multicultural marketing
Jul 26, 2016 — TrackFive

Multicultural Marketing: Closing Digital Divides

Despite the constant refreshing of strategy, one trend is poised to grow for much of the foreseeable future, and that is multicultural marketing.

For marketers, the pursuit is always that of finding fresh, yet reliable groups of consumers and clients to keep the world spinning. Strategies emerge by sifting through research, trends, and the latest in digital techniques – only to continue evolving with the customer.

Propelled by U.S. population growth and the expanding buying power of people of many cultural heritages, marketing will need to continue relying on diversity as a means of connecting with audiences.

To get a grip on just how significant this multicultural influx really is, consider that U.S. multicultural buying power has increased from $661 billion in 1990 to nearly $3.4 trillion as of 2014.

Understanding the many multicultural essences that drive consumer behavior today is not only an advantage but also a necessity in order to forge long-term relationships with these dynamic and growing consumer segments of the economy.

So far, we know that multicultural consumers are increasingly media-savvy and socially empowered – combine that with the fact that many belong to the millennial generation, and you’ve got a potent market indeed.

Multicultural Marketing for International Reach

In many ways, multicultural populations represent the proverbial “fountain of youth,” connecting international markets to those of corresponding cultures in the U.S., what’s more, is the trend-setting potential multicultural marketing has for the rest of the American population.

For such examples, look no further than the rise of foods featuring Sriracha, cilantro, agave, cardamom, and dulce de leche – all well-loved ethnic and international flavors currently thriving in the American market.

Finally, marketing is breaking away from strategies that assume ethnicity and race will just magically dissolve into a homogenous “general market.” Instead, we’re looking at a much-needed diversification of what it means to cater to our domestic, yet multicultural consumers.

This gets really interesting when we consider just how tech-savvy multicultural consumers in the U.S. actually are:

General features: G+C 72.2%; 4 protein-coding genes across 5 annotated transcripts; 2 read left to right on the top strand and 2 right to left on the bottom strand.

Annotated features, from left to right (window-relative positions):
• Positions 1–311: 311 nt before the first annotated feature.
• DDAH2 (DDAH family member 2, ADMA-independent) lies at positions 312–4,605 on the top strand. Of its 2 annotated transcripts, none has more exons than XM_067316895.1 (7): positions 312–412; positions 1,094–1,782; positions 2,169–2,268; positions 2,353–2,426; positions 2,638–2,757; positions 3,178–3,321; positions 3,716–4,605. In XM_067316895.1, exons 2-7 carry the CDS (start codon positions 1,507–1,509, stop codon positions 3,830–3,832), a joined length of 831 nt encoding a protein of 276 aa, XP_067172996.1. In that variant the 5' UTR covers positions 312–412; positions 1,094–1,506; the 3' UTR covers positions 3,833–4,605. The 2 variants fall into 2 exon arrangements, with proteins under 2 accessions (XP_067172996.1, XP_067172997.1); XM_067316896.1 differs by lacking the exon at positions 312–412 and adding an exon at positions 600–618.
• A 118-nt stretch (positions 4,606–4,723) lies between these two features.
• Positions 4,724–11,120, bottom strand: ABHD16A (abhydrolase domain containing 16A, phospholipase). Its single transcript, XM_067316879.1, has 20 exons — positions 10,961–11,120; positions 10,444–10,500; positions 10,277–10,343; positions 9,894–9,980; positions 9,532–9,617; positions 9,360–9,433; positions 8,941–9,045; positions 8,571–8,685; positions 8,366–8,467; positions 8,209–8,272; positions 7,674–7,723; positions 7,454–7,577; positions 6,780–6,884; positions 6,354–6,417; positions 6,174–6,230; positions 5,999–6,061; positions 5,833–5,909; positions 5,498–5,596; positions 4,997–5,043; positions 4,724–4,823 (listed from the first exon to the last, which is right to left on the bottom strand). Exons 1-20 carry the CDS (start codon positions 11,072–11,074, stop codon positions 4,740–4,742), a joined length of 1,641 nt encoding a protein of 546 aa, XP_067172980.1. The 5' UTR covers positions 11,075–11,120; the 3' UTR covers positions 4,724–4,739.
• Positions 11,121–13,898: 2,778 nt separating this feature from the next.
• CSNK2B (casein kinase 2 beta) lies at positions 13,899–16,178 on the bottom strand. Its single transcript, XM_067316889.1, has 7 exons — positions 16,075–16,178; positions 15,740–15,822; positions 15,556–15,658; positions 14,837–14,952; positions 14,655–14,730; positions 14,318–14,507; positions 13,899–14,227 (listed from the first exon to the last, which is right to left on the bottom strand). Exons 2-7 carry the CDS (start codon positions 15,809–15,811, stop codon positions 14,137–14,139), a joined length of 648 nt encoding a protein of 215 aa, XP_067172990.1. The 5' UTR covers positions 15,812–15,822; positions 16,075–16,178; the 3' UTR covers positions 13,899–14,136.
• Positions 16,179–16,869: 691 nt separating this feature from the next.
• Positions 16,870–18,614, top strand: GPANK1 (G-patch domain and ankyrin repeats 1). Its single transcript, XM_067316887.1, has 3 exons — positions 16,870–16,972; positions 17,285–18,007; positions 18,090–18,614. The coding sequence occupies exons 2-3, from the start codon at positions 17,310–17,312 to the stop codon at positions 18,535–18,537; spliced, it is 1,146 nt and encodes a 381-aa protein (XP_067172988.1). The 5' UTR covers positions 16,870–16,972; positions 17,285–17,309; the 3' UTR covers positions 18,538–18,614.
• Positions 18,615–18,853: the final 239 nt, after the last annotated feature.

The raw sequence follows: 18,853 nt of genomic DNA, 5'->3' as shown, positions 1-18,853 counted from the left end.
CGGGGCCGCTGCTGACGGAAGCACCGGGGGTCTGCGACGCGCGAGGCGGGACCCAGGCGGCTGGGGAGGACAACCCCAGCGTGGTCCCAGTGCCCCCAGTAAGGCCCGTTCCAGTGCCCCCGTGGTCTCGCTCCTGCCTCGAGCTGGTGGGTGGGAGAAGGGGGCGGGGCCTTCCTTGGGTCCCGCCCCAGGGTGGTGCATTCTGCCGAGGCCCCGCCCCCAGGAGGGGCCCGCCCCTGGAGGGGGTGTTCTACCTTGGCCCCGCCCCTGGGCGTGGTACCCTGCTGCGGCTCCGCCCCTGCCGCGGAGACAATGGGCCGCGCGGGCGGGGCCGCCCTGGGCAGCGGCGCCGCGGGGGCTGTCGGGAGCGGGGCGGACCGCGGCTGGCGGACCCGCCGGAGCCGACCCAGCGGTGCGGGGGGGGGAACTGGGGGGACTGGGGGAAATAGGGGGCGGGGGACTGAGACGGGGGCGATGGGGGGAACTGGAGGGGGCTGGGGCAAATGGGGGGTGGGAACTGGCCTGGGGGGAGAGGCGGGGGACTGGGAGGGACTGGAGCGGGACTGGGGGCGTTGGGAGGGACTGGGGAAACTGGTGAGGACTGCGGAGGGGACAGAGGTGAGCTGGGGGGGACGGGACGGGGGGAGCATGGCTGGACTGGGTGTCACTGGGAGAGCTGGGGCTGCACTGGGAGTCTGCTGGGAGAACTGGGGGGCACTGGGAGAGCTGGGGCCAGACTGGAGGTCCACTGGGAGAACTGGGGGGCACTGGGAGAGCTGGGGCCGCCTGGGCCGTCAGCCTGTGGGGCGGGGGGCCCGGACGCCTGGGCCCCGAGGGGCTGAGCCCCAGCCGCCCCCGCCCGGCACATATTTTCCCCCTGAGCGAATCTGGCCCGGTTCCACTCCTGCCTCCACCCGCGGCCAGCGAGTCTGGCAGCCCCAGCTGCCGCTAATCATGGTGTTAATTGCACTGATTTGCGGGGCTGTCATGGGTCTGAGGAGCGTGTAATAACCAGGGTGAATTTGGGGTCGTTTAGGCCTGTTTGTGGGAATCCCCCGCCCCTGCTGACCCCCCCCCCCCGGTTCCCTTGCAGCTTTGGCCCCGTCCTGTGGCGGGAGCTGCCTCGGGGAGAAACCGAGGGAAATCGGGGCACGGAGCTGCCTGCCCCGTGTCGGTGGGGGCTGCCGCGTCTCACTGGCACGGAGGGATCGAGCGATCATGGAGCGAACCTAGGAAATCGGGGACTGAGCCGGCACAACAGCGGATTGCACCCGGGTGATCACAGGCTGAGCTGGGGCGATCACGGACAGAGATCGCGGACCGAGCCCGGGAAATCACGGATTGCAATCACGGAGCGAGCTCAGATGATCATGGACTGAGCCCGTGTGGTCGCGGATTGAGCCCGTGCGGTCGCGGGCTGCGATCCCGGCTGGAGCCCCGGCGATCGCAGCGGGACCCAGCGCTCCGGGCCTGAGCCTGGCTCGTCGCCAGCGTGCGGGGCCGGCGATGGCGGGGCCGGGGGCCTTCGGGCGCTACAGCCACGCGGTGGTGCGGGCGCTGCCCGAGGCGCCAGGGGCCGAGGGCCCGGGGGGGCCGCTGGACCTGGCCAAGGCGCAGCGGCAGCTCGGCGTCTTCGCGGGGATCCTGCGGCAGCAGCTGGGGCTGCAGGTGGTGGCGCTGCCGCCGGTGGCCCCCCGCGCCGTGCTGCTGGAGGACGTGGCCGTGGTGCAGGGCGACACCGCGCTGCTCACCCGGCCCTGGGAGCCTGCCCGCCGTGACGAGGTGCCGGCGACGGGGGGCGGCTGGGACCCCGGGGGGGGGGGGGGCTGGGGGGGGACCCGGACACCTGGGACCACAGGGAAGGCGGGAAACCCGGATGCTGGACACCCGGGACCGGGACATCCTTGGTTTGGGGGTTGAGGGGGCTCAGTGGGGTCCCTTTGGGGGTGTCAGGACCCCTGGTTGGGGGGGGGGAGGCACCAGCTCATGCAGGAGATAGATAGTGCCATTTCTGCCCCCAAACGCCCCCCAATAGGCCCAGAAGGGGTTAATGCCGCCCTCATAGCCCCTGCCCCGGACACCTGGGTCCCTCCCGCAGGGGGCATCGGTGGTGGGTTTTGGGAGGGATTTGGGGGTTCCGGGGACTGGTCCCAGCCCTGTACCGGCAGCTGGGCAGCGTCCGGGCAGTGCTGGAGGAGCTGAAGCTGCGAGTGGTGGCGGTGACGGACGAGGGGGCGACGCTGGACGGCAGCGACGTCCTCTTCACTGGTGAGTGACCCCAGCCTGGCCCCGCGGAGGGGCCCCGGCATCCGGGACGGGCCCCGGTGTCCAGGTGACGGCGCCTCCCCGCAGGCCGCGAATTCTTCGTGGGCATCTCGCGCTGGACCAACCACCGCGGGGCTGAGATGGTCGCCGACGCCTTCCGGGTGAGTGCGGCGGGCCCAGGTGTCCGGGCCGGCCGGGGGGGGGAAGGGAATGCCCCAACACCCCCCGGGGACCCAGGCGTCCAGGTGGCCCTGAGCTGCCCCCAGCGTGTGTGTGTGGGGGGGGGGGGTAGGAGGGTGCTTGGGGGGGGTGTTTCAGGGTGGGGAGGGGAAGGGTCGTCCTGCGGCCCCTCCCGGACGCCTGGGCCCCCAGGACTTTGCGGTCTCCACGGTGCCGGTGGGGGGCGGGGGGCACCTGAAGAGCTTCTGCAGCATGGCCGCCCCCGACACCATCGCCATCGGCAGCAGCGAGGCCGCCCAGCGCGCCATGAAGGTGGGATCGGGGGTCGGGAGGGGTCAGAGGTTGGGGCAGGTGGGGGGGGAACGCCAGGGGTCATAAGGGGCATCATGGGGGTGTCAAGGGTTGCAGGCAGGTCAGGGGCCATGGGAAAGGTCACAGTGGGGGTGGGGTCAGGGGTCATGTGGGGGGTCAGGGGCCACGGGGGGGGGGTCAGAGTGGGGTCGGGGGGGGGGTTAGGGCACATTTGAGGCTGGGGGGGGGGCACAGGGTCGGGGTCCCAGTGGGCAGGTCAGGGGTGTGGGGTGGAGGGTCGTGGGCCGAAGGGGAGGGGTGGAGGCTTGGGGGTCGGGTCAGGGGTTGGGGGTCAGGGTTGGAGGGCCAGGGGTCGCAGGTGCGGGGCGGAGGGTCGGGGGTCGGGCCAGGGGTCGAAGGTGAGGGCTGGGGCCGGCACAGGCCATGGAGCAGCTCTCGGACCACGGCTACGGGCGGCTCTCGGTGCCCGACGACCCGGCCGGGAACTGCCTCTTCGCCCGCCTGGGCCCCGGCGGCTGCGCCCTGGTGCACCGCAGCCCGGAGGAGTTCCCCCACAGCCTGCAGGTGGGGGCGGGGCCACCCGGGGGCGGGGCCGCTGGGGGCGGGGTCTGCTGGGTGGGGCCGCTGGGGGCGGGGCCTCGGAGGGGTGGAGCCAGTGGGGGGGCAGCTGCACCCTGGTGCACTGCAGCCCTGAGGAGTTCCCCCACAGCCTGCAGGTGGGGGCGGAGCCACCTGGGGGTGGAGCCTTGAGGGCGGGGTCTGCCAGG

With the digital divide between Latinos and whites at its most narrow point since 2009, Spanish speakers and immigrants are becoming more connected than ever before.

Pew Research found that the number of Latino adults who report using the internet increased from 64% to 84%, while Spanish-dominant Hispanics’ internet use more than doubled from 34% to 74%.

Essentially, Hispanic/Latino population growth in the U.S. means more multicultural consumer identities than ever before – a relative gold mine for marketers and a mounting challenge for SEOs.

Now instead of struggling to create a high ranking a website for English speakers (a full-time job as is), the industry may soon have to come to its senses and optimize its strategies in Spanish, Arabic, Chinese, Hindi, and so on! It seems that marketing will have as many opportunities to evolve as there are cultures in the U.S. – arguably a true sign of a vibrant future.

Authentic Communication Makes Authentic Brands

As with most marketing campaigns and advertising, consumers want to identify with the values of brands they perceive to be authentic. Most people, regardless of their cultural identity, place huge importance on family values, heritage, and empowering themselves and their communities.

In the same way that traditional marketing and digital marketing must be linked to provide an omnichannel experience, multiculturalism and a company’s core strategies are increasingly inseparable.

Again, as both U.S. consumers and marketers themselves become more diverse, the potential to reach more international markets increases as well. Multicultural marketing is something we can all expect to explore in times to come and is in many ways long overdue.

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